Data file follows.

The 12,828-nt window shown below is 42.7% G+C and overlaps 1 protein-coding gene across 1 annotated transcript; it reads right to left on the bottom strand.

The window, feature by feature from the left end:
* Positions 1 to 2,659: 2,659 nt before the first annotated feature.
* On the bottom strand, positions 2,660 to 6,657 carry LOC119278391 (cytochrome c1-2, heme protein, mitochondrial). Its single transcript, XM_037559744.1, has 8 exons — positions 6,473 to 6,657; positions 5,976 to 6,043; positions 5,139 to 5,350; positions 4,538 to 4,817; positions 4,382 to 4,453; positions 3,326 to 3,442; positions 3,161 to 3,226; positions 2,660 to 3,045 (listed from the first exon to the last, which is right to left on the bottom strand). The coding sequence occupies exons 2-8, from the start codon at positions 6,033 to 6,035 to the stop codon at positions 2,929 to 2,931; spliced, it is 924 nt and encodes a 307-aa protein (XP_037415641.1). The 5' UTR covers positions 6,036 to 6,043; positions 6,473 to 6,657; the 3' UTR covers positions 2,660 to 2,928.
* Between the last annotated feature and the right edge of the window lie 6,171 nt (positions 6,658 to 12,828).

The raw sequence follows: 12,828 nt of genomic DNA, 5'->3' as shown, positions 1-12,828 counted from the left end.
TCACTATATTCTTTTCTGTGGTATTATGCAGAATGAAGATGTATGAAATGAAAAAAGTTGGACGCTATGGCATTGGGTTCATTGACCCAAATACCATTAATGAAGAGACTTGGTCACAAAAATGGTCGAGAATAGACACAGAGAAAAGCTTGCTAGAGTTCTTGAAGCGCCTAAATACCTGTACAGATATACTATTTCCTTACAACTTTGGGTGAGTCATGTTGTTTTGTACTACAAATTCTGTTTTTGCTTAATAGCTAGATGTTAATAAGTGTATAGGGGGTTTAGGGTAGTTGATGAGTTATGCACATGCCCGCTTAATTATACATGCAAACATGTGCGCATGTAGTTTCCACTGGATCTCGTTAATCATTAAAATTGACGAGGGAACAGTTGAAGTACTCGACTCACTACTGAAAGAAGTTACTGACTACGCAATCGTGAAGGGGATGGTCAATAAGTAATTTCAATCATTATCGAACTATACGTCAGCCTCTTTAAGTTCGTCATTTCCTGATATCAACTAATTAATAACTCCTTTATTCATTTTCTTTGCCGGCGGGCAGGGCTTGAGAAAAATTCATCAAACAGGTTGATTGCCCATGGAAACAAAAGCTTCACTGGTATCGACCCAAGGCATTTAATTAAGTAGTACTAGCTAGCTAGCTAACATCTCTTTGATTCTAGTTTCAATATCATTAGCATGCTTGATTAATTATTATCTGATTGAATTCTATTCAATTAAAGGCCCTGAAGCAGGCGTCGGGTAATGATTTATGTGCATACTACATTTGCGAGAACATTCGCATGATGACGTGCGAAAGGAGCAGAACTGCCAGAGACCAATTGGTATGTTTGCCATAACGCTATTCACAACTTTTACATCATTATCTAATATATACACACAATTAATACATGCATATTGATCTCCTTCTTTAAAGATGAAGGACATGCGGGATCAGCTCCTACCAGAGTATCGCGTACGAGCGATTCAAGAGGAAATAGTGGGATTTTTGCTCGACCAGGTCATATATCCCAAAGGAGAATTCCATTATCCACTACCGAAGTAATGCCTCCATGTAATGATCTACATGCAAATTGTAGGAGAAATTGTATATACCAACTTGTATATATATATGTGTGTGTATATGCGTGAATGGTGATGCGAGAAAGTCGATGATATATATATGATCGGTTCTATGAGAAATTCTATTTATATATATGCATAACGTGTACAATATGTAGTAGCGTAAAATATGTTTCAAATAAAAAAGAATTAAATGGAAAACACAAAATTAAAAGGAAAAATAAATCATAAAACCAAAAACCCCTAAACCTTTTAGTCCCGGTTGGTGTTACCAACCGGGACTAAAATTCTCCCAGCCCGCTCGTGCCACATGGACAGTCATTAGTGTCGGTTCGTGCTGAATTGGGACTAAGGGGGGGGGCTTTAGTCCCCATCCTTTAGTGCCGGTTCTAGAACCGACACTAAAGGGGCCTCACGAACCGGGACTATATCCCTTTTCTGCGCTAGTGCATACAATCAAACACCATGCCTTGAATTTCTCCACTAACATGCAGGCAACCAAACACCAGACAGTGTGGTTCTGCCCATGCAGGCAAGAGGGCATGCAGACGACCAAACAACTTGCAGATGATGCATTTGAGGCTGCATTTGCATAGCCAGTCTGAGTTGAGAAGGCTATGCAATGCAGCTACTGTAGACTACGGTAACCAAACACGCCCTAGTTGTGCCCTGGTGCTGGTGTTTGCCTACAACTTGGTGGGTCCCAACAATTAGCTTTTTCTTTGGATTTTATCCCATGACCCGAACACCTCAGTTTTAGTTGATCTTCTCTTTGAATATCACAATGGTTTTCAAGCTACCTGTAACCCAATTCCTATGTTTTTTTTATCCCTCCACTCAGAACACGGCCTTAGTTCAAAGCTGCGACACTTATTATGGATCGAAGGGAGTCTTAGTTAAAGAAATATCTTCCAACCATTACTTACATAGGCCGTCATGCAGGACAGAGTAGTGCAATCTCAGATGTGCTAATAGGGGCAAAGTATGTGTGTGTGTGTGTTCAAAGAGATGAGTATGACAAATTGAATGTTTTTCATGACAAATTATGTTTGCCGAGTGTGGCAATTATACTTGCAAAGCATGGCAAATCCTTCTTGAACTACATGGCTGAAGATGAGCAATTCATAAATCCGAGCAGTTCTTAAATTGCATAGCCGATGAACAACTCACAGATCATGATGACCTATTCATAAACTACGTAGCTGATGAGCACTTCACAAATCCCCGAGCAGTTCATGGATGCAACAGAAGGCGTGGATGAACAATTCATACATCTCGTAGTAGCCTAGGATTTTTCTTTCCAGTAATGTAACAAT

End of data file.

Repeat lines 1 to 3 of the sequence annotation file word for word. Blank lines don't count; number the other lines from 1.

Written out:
The 12,828-nt window shown below is 42.7% G+C and overlaps 1 protein-coding gene across 1 annotated transcript; it reads right to left on the bottom strand.

The window, feature by feature from the left end:
* Positions 1 to 2,659: 2,659 nt before the first annotated feature.